Clouding the Judgment of Domestic Violence Law : Victim Blaming by Institutional Stakeholders in Cambodia. / Brickell, Katherine.

In: Journal of Interpersonal Violence, Vol. 32, No. 9, 01.05.2017, p. 1358-1378.

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Clouding the Judgment of Domestic Violence Law : Victim Blaming by Institutional Stakeholders in Cambodia. / Brickell, Katherine.

In: Journal of Interpersonal Violence, Vol. 32, No. 9, 01.05.2017, p. 1358-1378.

Research output: Contribution to journalArticlepeer-review

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@article{f2bf0b28712f402db72c0d088365fe35,
title = "Clouding the Judgment of Domestic Violence Law: Victim Blaming by Institutional Stakeholders in Cambodia",
abstract = "This paper examines victims{\textquoteright} purported complicity in the judicial failures of domestic violence law to protect them in Cambodia. It is based on three years (2012-2015) of research in Siem Reap and Pursat Provinces on the everyday politics of the 2005 {\textquoteleft}Law on the Prevention of Domestic Violence and the Protection of the Victims{\textquoteright} (DV Law). The project questioned why investments in DV Law are faltering and took a multi-stakeholder approach to do so. In addition to forty interviews with female domestic violence victims, the research included fifty interviews with legal and health professionals, NGO workers, low and high-ranking police officers, religious figures and local government authority leaders who each have an occupational investment in the implementation and enforcement of DV Law. Forming the backbone of the paper, the findings from this latter sample reveal how women are construed not only as barriers {\textquoteleft}clouding the judgment of law{\textquoteright} but also as actors denying the agency of institutional stakeholders (and law itself) to bring perpetrators to account. The findings suggest that DV Law has the potential to entrench, rather than diminish, an environment of victim blaming. In turn, the paper signals the importance of research on, and better professional support of, intermediaries who (discursively) administrate the relationship between DV Law and the victims/citizens it seeks to protect. ",
author = "Katherine Brickell",
year = "2017",
month = may,
day = "1",
doi = "10.1177/0886260515588919",
language = "English",
volume = "32",
pages = "1358--1378",
journal = "Journal of Interpersonal Violence",
number = "9",

}

RIS

TY - JOUR

T1 - Clouding the Judgment of Domestic Violence Law

T2 - Victim Blaming by Institutional Stakeholders in Cambodia

AU - Brickell, Katherine

PY - 2017/5/1

Y1 - 2017/5/1

N2 - This paper examines victims’ purported complicity in the judicial failures of domestic violence law to protect them in Cambodia. It is based on three years (2012-2015) of research in Siem Reap and Pursat Provinces on the everyday politics of the 2005 ‘Law on the Prevention of Domestic Violence and the Protection of the Victims’ (DV Law). The project questioned why investments in DV Law are faltering and took a multi-stakeholder approach to do so. In addition to forty interviews with female domestic violence victims, the research included fifty interviews with legal and health professionals, NGO workers, low and high-ranking police officers, religious figures and local government authority leaders who each have an occupational investment in the implementation and enforcement of DV Law. Forming the backbone of the paper, the findings from this latter sample reveal how women are construed not only as barriers ‘clouding the judgment of law’ but also as actors denying the agency of institutional stakeholders (and law itself) to bring perpetrators to account. The findings suggest that DV Law has the potential to entrench, rather than diminish, an environment of victim blaming. In turn, the paper signals the importance of research on, and better professional support of, intermediaries who (discursively) administrate the relationship between DV Law and the victims/citizens it seeks to protect.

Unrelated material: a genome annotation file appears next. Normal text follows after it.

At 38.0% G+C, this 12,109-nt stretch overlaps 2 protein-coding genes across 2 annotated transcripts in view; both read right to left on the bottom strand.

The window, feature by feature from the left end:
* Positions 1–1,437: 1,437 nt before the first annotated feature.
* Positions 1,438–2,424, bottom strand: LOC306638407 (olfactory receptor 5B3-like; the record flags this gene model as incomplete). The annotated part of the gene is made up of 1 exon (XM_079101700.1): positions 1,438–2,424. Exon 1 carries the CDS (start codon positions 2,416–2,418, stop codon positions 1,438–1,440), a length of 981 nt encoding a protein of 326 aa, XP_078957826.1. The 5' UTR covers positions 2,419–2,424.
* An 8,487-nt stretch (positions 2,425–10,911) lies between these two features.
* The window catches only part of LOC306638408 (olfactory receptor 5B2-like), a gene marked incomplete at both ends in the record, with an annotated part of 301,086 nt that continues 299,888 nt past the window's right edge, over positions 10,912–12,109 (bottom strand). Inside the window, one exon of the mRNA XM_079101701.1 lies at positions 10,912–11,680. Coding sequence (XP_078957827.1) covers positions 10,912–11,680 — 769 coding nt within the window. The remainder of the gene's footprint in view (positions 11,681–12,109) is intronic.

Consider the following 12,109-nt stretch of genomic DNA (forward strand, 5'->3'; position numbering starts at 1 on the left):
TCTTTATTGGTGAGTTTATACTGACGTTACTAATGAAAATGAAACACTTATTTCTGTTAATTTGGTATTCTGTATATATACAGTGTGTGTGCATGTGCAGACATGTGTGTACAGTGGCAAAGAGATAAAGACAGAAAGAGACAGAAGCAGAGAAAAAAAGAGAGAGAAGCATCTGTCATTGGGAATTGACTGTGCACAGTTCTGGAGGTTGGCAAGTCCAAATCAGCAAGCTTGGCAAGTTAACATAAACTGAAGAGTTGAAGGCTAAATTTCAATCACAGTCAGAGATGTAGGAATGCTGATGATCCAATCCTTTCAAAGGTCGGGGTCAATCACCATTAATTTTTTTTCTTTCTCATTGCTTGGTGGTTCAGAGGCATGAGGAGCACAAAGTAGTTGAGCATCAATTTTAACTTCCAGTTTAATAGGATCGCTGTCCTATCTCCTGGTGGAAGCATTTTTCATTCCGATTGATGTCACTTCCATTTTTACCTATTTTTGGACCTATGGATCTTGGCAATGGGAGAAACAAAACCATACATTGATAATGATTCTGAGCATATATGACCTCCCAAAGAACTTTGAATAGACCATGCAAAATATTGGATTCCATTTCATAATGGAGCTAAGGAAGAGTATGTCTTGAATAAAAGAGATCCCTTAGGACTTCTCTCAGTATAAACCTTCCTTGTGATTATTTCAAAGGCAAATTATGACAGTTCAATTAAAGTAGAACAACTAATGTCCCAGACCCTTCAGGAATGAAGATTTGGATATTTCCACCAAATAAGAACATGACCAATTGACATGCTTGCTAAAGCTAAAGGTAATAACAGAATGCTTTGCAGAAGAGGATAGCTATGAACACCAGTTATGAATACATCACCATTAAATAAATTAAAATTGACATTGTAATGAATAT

AB - This paper examines victims’ purported complicity in the judicial failures of domestic violence law to protect them in Cambodia. It is based on three years (2012-2015) of research in Siem Reap and Pursat Provinces on the everyday politics of the 2005 ‘Law on the Prevention of Domestic Violence and the Protection of the Victims’ (DV Law). The project questioned why investments in DV Law are faltering and took a multi-stakeholder approach to do so. In addition to forty interviews with female domestic violence victims, the research included fifty interviews with legal and health professionals, NGO workers, low and high-ranking police officers, religious figures and local government authority leaders who each have an occupational investment in the implementation and enforcement of DV Law. Forming the backbone of the paper, the findings from this latter sample reveal how women are construed not only as barriers ‘clouding the judgment of law’ but also as actors denying the agency of institutional stakeholders (and law itself) to bring perpetrators to account. The findings suggest that DV Law has the potential to entrench, rather than diminish, an environment of victim blaming. In turn, the paper signals the importance of research on, and better professional support of, intermediaries who (discursively) administrate the relationship between DV Law and the victims/citizens it seeks to protect.

U2 - 10.1177/0886260515588919

DO - 10.1177/0886260515588919

M3 - Article

VL - 32

SP - 1358

EP - 1378

JO - Journal of Interpersonal Violence

JF - Journal of Interpersonal Violence

IS - 9

ER -